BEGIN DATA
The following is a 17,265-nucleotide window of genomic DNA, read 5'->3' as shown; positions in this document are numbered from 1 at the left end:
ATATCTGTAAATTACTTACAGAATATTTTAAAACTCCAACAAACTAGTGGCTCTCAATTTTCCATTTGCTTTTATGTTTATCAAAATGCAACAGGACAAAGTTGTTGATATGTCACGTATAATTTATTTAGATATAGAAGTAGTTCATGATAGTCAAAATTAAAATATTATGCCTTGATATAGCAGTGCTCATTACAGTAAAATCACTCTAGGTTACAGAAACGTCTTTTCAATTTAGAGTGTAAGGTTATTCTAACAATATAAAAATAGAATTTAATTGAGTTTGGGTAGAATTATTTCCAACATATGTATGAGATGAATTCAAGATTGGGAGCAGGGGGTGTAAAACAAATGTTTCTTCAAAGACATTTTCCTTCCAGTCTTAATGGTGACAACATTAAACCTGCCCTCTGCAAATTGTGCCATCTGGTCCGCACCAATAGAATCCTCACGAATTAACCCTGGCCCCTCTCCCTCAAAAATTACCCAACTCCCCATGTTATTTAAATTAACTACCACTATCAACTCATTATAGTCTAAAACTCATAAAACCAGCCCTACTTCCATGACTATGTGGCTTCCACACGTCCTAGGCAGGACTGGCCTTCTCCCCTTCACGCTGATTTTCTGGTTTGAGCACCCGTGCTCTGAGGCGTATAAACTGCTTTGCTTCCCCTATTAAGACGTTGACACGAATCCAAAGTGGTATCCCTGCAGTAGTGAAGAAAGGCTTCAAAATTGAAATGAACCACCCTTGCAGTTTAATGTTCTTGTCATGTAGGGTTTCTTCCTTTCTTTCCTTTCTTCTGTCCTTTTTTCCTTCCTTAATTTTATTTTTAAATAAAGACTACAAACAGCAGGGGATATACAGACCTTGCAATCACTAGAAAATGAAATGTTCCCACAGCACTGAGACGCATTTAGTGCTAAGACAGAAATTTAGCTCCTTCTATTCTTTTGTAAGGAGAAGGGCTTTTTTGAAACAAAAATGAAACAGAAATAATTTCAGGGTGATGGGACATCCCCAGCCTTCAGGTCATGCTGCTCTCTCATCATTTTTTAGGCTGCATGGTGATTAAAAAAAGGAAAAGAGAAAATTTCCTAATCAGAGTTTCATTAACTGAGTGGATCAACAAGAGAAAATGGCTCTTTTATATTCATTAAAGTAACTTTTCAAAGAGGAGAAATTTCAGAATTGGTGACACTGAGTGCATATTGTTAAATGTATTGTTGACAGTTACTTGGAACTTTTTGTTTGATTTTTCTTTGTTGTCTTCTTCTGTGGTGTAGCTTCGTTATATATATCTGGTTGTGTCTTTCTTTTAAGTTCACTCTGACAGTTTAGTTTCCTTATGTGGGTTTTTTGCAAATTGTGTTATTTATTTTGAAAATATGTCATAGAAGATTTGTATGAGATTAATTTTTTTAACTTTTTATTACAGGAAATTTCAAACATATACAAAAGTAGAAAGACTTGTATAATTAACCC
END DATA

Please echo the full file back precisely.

The following is a 17,265-nucleotide window of genomic DNA, read 5'->3' as shown; positions in this document are numbered from 1 at the left end:
ATATCTGTAAATTACTTACAGAATATTTTAAAACTCCAACAAACTAGTGGCTCTCAATTTTCCATTTGCTTTTATGTTTATCAAAATGCAACAGGACAAAGTTGTTGATATGTCACGTATAATTTATTTAGATATAGAAGTAGTTCATGATAGTCAAAATTAAAATATTATGCCTTGATATAGCAGTGCTCATTACAGTAAAATCACTCTAGGTTACAGAAACGTCTTTTCAATTTAGAGTGTAAGGTTATTCTAACAATATAAAAATAGAATTTAATTGAGTTTGGGTAGAATTATTTCCAACATATGTATGAGATGAATTCAAGATTGGGAGCAGGGGGTGTAAAACAAATGTTTCTTCAAAGACATTTTCCTTCCAGTCTTAATGGTGACAACATTAAACCTGCCCTCTGCAAATTGTGCCATCTGGTCCGCACCAATAGAATCCTCACGAATTAACCCTGGCCCCTCTCCCTCAAAAATTACCCAACTCCCCATGTTATTTAAATTAACTACCACTATCAACTCATTATAGTCTAAAACTCATAAAACCAGCCCTACTTCCATGACTATGTGGCTTCCACACGTCCTAGGCAGGACTGGCCTTCTCCCCTTCACGCTGATTTTCTGGTTTGAGCACCCGTGCTCTGAGGCGTATAAACTGCTTTGCTTCCCCTATTAAGACGTTGACACGAATCCAAAGTGGTATCCCTGCAGTAGTGAAGAAAGGCTTCAAAATTGAAATGAACCACCCTTGCAGTTTAATGTTCTTGTCATGTAGGGTTTCTTCCTTTCTTTCCTTTCTTCTGTCCTTTTTTCCTTCCTTAATTTTATTTTTAAATAAAGACTACAAACAGCAGGGGATATACAGACCTTGCAATCACTAGAAAATGAAATGTTCCCACAGCACTGAGACGCATTTAGTGCTAAGACAGAAATTTAGCTCCTTCTATTCTTTTGTAAGGAGAAGGGCTTTTTTGAAACAAAAATGAAACAGAAATAATTTCAGGGTGATGGGACATCCCCAGCCTTCAGGTCATGCTGCTCTCTCATCATTTTTTAGGCTGCATGGTGATTAAAAAAAGGAAAAGAGAAAATTTCCTAATCAGAGTTTCATTAACTGAGTGGATCAACAAGAGAAAATGGCTCTTTTATATTCATTAAAGTAACTTTTCAAAGAGGAGAAATTTCAGAATTGGTGACACTGAGTGCATATTGTTAAATGTATTGTTGACAGTTACTTGGAACTTTTTGTTTGATTTTTCTTTGTTGTCTTCTTCTGTGGTGTAGCTTCGTTATATATATCTGGTTGTGTCTTTCTTTTAAGTTCACTCTGACAGTTTAGTTTCCTTATGTGGGTTTTTTGCAAATTGTGTTATTTATTTTGAAAATATGTCATAGAAGATTTGTATGAGATTAATTTTTTTAACTTTTTATTACAGGAAATTTCAAACATATACAAAAGTAGAAAGACTTGTATAATTAACCC